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    I'm not sure the call center folks really know. "We haven't ever heard of any problems with an attic installation." and "I'm not really sure what would happen if the heater were exposed to freezing temperatures." Anyway, I'm not sure that my house is large enough at this point to internally supply the needed volume of air for combustion specified in the manual:

    A confined space is one having a volume
    of less than 50 cubic feet (1.4 m3) per
    1000 Btuh (0.3 kw) of the aggregate input
    of all appliances within that space.
    My main floor is 22x29 with eight-foot ceilings and the walkout basement on the same footprint has 7 foot ceilings. That puts me very close to the 10,000 cubic feet required to feed this baby. That's assuming that all my rooms are communicated with sufficiently large vents. So my house is on the threshold of being a "confined space."
    Last edited by Noth Jersey; 01-21-2009 at 07:23 AM. Reason: Additional info.

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    Plumber jimbo's Avatar
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    I think the units that are outdoor rated, but you still have to protect the pipes.

    It would be a simple matter to open a vent through the ceiling, and create a small "room" above, for the WH. But I think the heating cost to do so would be large.

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    DIY Senior Member Noth Jersey's Avatar
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    Quote Originally Posted by jimbo View Post
    I think the units that are outdoor rated, but you still have to protect the pipes.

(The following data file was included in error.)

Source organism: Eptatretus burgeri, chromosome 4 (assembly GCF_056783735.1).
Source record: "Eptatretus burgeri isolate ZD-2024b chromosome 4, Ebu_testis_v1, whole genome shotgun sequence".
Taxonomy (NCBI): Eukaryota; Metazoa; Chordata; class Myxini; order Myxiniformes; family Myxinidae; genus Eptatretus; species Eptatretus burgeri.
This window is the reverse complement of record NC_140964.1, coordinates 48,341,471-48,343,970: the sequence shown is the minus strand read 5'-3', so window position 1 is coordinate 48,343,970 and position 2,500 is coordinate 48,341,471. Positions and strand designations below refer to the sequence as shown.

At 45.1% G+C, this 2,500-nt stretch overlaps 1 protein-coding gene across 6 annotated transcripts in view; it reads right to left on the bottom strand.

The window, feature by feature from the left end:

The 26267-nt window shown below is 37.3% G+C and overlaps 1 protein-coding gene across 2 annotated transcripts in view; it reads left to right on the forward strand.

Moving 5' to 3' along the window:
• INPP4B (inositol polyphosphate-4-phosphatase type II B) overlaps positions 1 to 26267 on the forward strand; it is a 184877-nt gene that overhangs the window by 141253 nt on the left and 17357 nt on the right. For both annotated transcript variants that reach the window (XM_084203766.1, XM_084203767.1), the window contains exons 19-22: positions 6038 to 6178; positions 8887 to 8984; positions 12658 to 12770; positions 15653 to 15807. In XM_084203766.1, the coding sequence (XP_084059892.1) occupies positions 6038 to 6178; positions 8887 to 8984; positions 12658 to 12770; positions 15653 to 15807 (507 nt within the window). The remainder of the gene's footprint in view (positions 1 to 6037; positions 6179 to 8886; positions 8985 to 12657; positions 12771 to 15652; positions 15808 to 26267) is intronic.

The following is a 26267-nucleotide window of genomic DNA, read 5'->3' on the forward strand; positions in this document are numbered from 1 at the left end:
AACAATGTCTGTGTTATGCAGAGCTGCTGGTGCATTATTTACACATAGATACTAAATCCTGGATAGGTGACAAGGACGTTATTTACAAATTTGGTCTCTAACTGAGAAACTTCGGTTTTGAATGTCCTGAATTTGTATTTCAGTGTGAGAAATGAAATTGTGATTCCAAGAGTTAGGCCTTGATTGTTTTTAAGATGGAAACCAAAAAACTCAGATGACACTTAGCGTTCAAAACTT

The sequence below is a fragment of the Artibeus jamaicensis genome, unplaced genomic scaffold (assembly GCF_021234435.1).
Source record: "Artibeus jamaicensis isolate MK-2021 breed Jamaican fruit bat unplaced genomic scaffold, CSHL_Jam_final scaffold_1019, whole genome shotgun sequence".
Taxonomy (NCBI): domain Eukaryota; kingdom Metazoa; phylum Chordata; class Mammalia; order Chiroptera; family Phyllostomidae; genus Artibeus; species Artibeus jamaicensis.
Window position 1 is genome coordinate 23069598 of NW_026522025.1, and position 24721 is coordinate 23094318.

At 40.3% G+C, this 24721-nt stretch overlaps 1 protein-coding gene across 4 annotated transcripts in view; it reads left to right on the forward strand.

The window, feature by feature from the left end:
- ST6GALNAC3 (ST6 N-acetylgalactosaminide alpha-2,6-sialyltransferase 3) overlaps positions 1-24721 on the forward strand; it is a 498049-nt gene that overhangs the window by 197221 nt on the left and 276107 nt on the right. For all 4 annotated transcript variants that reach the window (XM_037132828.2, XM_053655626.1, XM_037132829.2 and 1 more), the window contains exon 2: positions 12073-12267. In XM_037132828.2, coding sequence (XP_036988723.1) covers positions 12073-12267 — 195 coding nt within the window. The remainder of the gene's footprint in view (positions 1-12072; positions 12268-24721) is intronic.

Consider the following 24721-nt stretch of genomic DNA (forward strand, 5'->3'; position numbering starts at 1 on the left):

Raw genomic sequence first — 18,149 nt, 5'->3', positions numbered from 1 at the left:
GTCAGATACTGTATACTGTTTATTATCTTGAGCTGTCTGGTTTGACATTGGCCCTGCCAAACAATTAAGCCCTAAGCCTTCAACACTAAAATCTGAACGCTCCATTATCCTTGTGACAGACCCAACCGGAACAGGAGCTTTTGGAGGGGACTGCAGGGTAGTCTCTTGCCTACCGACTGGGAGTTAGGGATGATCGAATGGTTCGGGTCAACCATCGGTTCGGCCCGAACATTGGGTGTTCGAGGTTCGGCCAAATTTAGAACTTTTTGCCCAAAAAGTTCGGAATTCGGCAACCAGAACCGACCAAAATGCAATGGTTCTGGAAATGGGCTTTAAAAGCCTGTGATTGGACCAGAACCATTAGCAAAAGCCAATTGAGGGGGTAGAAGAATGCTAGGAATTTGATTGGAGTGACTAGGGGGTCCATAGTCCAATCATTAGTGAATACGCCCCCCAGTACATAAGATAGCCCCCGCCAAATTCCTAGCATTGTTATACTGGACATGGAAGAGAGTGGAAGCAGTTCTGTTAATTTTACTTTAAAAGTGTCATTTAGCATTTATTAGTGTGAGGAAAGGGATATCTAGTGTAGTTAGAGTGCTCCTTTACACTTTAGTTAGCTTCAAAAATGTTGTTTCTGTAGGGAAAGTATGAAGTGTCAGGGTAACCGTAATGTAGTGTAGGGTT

It would be a simple matter to open a vent through the ceiling, and create a small "room" above, for the WH. But I think the heating cost to do so would be large.
    It's an indoor model, but I think that has to do more with the absence of a vent than its resistance to freezing. The manual says both the outdoor and indoor units need to be protected from freezing. I planned on foam insulation for the pipes. If I go the enclosure route, the box would be very well insulated. What's your thought on the combustion issue? Do I need to worry about having 10,000 continuous cubic feet of space? If you have eight-foot ceilings, that's 1250 square feet that must be open. I mean, I don't have to remove all the doors in my house, do I? Beads are pretty cool, but my wife likes a solid door on the bathroom for some reason.
    Last edited by Noth Jersey; 01-21-2009 at 08:21 AM.

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    Quote Originally Posted by Noth Jersey View Post
    It's an indoor model, but I think that has to do more with the absence of a vent than its resistance to freezing. The manual says both the outdoor and indoor units need to be protected from freezing. I planned on foam insulation for the pipes. If I go the enclosure route, the box would be very well insulated. What's your thought on the combustion issue? Do I need to worry about having 10,000 continuous cubic feet of space? If you have eight-foot ceilings, that's 1250 square feet that most be open. I mean, I don't have to remove all the doors in my house, do I? Beads are pretty cool, but my wife likes a solid door on the bathroom for some reason.